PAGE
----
DHO informed Thompson that they were conducting a rehearing
on the charges of refusing to breathe into a breathalyzer and
threatening another with bodily harm. Thompson argued that
the rehearing was collaterally estopped, that he did not
receive advance notice of the rehearing, and that he did not
ask for Lt. Bates to be his staff representative at a
rehearing. Thompson requested to be taken back to his cell.
The DHO stated that the rehearing would take place and that
Lt. Bates would be his staff representative. Thompson did not
request to present any witnesses or documentary evidence. On
rehearing, the DHO found Thompson guilty of the charges and
imposed the same sanction, including the 68 days loss of good
conduct time. Thompson received a copy of the DHO report from
the July 30, 2014 hearing on October 24, 2014.
filed a habeas petition pursuant to § 2241, alleging
that his right to due process was violated when 1) he did not
have a staff representative at the July 21, 2014 hearing, 2)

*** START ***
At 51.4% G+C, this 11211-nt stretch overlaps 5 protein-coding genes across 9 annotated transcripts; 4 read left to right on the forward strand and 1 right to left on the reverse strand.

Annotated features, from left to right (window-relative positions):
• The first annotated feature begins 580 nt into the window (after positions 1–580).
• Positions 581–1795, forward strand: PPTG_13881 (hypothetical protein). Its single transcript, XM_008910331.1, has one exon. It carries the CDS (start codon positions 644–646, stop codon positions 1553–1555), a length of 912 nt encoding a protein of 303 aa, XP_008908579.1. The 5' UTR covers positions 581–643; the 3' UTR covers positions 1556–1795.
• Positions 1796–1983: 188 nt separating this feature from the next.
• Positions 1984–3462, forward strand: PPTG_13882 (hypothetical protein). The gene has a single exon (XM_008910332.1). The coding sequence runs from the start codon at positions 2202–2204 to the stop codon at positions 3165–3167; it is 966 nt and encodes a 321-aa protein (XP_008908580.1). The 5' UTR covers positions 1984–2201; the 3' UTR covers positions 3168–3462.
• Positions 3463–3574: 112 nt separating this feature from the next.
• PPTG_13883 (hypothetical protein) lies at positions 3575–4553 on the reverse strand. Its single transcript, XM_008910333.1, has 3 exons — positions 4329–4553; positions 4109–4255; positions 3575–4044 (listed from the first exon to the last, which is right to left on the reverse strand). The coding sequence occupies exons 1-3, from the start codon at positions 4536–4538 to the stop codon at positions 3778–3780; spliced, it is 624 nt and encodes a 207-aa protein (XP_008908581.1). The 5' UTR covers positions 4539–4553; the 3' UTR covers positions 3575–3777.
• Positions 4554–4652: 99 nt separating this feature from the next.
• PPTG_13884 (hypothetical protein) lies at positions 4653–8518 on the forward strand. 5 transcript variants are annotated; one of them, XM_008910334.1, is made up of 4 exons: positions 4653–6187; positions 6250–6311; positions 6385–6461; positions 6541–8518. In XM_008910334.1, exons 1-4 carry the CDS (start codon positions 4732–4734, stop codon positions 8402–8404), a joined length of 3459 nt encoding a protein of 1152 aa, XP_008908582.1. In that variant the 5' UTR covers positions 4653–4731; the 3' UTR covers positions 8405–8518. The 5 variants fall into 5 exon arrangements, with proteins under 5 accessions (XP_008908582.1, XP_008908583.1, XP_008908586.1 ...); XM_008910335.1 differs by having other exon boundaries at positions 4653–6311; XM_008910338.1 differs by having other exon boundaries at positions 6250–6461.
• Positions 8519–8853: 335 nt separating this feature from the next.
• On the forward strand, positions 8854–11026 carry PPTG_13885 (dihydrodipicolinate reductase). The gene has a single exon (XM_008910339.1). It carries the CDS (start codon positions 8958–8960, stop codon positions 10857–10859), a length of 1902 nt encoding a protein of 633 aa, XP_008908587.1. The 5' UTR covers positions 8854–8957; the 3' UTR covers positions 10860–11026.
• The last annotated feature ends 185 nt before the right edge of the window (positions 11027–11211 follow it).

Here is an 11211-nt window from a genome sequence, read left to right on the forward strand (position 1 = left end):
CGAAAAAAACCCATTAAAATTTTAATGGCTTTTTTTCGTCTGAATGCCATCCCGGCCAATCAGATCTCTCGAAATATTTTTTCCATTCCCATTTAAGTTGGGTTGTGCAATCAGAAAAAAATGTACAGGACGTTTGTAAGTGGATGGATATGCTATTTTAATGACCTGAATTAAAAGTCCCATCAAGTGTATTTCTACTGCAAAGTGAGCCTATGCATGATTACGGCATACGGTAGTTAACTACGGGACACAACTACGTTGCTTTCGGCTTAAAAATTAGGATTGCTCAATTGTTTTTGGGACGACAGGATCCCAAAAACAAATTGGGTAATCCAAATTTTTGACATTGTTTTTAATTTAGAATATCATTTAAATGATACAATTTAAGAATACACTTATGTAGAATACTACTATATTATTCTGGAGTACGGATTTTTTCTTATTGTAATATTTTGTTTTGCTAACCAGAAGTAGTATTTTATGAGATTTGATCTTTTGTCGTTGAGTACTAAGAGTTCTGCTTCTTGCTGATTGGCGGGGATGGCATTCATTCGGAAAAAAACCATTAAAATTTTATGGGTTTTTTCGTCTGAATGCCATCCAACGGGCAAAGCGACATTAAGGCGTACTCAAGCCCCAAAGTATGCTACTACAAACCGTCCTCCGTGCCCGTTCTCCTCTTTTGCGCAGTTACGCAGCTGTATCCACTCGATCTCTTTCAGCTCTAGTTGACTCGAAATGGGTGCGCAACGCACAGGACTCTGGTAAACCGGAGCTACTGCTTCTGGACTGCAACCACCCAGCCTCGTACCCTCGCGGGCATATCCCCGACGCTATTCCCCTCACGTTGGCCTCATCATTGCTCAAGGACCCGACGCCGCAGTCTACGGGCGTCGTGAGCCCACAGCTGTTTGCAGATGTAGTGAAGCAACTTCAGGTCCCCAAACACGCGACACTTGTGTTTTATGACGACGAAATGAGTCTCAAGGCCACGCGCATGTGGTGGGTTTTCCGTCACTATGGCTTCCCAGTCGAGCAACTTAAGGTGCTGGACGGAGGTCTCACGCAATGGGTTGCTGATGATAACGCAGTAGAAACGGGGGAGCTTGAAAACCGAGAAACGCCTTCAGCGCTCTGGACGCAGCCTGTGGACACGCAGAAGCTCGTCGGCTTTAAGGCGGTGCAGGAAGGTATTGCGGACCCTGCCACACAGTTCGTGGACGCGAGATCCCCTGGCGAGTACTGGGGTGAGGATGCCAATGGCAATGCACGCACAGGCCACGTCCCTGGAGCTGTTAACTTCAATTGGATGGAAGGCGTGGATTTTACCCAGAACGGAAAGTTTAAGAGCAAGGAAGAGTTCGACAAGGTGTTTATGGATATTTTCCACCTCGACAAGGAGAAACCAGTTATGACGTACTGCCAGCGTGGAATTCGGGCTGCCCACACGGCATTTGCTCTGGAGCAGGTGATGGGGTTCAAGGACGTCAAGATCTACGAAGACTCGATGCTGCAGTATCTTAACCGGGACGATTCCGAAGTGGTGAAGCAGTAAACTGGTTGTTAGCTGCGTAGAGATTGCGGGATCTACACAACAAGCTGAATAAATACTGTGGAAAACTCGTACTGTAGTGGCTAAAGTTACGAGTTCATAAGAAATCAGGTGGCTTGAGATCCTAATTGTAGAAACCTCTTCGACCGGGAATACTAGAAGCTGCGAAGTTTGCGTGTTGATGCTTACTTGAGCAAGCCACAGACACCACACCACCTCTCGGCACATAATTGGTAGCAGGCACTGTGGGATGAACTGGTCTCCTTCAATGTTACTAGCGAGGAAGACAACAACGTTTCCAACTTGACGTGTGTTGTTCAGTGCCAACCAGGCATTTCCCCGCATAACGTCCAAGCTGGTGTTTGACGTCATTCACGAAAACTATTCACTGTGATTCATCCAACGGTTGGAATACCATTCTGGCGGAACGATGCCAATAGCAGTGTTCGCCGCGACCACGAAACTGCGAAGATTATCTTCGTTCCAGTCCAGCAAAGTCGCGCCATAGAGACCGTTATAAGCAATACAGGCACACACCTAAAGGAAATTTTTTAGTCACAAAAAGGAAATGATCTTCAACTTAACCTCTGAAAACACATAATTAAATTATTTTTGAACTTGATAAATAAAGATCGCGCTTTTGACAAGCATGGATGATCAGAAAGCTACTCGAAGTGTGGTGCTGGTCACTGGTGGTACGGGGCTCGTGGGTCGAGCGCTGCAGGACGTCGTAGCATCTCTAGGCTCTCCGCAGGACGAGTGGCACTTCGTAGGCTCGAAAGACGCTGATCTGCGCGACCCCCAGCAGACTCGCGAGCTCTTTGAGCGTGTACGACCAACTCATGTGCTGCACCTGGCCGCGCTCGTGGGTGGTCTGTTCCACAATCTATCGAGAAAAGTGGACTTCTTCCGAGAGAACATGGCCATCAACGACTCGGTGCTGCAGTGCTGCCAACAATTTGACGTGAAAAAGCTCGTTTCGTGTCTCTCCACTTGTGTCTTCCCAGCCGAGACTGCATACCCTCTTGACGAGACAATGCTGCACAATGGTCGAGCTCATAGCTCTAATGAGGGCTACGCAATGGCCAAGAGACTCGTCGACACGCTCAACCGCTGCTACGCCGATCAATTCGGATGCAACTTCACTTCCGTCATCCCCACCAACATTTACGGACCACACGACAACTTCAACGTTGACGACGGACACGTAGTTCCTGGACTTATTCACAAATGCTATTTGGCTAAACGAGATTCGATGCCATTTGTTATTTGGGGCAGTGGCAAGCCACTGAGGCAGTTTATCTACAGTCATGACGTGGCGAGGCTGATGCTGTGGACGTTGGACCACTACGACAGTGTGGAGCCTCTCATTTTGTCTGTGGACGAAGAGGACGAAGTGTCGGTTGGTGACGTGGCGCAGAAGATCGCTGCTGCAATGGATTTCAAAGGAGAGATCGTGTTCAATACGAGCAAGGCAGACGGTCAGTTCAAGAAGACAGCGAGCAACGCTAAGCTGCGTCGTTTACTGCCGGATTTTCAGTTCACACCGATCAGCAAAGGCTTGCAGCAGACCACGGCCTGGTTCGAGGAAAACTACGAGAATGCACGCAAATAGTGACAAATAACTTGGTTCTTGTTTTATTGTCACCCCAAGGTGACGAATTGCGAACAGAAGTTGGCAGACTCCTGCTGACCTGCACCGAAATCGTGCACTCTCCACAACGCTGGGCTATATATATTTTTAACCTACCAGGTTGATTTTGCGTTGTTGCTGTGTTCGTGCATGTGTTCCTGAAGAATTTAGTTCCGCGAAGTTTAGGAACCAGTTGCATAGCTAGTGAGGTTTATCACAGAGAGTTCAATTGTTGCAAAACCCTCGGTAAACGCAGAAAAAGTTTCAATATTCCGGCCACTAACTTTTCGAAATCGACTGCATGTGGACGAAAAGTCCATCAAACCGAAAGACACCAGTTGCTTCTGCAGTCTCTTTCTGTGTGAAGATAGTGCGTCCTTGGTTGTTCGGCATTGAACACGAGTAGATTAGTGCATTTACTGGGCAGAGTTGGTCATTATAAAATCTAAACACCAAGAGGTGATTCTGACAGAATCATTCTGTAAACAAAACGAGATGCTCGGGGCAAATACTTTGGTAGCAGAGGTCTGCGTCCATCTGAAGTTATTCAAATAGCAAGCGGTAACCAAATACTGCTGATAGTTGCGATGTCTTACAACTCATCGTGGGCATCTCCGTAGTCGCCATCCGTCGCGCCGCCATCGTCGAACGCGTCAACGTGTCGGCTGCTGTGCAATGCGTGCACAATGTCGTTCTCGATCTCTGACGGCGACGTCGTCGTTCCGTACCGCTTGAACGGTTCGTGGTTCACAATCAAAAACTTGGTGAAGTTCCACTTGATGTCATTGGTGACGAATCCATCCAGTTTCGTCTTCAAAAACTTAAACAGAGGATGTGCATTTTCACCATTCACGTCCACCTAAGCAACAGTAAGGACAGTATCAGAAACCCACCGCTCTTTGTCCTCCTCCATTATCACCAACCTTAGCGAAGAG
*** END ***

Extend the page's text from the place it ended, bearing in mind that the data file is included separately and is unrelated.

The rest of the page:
he did not receive a DHO report of the July 21, 2014 hearing,
3) the July 30, 2014 rehearing was conducted despite being
collaterally estopped, 4) he was not provided advance notice
of the rehearing, and 5) he was not allowed to choose a new
staff representative at the rehearing. Thompson seeks
expungement of the disciplinary convictions and restoration
of his good conduct time.
Process Clause of the Fourteenth Amendment provides that no
state shall “deprive any person of life, liberty or
property without due process of law.” U.S.
Constitutional Amendment XIV § 1. “An inmate has a
liberty interest in good time credit and no state may
constitutionally deprive him of that good time credit without
due process of law.” Moses v. Bledsoe, No.
1:03cv149, 2004 U.S. Dist. LEXIS 28924, at *6, 2004 WL
3317657, at *2 (N.D. W.Va. 2004). Certain procedural
safeguards apply when loss of statutory good time credit is